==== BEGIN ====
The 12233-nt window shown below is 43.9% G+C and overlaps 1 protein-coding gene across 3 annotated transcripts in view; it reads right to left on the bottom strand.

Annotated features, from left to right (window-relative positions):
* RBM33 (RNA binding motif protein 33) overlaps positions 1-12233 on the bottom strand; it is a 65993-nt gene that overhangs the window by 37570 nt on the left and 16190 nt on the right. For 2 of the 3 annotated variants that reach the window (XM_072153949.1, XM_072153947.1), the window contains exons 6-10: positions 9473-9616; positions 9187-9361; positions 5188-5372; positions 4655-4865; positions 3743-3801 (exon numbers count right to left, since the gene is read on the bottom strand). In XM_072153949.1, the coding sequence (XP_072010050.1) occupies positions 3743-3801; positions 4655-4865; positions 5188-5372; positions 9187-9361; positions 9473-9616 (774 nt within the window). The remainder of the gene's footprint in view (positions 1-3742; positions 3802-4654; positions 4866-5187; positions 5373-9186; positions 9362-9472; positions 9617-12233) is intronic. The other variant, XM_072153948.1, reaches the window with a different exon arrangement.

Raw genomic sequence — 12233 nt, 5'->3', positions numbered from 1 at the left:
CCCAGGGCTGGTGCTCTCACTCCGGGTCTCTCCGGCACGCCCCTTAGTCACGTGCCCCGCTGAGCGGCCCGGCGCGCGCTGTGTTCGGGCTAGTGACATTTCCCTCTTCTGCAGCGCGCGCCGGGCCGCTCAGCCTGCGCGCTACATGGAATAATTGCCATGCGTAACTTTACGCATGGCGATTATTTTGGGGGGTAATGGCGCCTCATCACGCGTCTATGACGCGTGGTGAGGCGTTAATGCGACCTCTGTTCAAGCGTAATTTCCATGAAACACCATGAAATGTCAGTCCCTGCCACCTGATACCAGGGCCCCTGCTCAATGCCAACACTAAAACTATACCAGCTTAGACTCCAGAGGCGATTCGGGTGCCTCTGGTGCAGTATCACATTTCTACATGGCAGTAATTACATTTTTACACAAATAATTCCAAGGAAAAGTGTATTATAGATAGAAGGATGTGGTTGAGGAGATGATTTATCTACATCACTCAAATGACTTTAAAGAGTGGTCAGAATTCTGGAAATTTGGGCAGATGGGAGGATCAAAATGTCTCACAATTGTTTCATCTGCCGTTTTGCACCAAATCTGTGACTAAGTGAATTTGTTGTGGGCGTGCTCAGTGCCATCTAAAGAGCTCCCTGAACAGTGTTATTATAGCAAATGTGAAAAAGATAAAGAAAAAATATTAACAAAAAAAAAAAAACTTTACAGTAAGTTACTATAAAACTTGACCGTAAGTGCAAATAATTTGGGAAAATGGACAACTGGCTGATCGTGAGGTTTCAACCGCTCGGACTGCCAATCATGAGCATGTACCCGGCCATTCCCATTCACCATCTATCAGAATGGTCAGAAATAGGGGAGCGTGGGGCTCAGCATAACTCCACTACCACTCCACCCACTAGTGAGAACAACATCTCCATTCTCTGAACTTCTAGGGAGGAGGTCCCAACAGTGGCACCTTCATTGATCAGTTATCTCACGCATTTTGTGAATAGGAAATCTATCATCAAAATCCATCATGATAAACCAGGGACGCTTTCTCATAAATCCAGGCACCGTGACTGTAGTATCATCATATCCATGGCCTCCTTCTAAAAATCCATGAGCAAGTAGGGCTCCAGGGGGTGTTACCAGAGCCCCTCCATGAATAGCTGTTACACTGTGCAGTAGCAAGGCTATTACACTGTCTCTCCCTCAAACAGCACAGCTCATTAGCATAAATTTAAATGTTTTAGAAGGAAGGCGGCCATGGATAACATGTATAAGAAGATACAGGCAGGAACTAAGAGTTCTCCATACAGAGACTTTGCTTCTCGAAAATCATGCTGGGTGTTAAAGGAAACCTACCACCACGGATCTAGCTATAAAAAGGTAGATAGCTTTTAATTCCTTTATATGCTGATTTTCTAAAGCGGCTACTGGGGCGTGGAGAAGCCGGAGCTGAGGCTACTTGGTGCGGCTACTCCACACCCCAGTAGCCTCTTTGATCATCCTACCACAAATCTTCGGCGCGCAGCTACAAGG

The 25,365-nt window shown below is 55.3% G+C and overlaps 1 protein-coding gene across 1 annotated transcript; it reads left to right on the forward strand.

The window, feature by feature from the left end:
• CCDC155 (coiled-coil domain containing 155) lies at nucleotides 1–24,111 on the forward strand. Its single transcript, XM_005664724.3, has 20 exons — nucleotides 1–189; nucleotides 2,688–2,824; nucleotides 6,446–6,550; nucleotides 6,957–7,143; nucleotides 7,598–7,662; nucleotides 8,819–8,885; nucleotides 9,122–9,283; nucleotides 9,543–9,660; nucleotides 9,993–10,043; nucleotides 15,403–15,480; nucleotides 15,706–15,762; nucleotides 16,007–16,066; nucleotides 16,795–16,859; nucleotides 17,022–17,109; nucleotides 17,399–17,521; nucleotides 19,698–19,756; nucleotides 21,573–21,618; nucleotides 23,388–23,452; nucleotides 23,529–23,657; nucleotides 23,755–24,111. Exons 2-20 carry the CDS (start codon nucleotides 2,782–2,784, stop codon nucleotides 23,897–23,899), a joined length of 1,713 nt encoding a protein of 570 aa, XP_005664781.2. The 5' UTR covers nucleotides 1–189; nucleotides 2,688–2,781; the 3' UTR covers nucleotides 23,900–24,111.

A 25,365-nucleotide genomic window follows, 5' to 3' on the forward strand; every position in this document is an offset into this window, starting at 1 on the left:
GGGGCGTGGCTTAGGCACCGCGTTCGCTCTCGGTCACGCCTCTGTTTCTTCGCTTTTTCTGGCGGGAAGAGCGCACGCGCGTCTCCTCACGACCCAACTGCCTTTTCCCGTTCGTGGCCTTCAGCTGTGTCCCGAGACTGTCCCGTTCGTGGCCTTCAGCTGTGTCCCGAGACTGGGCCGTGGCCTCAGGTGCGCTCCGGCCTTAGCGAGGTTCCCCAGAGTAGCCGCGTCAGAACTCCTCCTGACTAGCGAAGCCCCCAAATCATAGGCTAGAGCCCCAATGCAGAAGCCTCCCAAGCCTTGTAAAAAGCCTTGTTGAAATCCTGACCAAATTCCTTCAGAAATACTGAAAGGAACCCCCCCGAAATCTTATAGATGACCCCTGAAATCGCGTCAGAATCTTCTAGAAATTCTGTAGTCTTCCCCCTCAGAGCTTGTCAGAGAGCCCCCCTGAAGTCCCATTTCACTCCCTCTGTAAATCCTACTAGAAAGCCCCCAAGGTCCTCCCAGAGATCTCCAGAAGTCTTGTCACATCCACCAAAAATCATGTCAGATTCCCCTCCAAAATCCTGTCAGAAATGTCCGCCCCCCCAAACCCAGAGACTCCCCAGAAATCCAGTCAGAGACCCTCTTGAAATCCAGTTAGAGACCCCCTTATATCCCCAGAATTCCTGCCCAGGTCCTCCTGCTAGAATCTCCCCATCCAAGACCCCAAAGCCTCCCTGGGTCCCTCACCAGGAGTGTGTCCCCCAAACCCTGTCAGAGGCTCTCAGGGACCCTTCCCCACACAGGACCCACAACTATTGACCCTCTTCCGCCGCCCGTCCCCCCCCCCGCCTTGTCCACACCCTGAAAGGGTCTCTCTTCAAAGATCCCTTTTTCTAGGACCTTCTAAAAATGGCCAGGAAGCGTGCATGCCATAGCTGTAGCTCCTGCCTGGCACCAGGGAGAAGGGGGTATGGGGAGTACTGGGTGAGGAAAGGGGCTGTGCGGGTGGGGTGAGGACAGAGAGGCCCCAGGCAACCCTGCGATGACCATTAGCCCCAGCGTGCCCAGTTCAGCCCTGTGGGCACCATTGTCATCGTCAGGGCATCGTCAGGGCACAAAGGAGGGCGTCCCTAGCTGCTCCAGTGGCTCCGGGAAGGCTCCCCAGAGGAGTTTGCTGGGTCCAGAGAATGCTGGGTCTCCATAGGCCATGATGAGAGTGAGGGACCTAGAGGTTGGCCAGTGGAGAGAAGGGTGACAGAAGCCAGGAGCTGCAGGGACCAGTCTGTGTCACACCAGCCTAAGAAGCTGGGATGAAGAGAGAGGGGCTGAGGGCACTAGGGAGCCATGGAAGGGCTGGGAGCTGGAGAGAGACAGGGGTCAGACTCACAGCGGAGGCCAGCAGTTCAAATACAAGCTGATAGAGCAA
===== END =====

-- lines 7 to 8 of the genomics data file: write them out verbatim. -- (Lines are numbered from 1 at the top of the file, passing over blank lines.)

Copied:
The window, feature by feature from the left end:
• CCDC155 (coiled-coil domain containing 155) lies at nucleotides 1–24,111 on the forward strand. Its single transcript, XM_005664724.3, has 20 exons — nucleotides 1–189; nucleotides 2,688–2,824; nucleotides 6,446–6,550; nucleotides 6,957–7,143; nucleotides 7,598–7,662; nucleotides 8,819–8,885; nucleotides 9,122–9,283; nucleotides 9,543–9,660; nucleotides 9,993–10,043; nucleotides 15,403–15,480; nucleotides 15,706–15,762; nucleotides 16,007–16,066; nucleotides 16,795–16,859; nucleotides 17,022–17,109; nucleotides 17,399–17,521; nucleotides 19,698–19,756; nucleotides 21,573–21,618; nucleotides 23,388–23,452; nucleotides 23,529–23,657; nucleotides 23,755–24,111. Exons 2-20 carry the CDS (start codon nucleotides 2,782–2,784, stop codon nucleotides 23,897–23,899), a joined length of 1,713 nt encoding a protein of 570 aa, XP_005664781.2. The 5' UTR covers nucleotides 1–189; nucleotides 2,688–2,781; the 3' UTR covers nucleotides 23,900–24,111.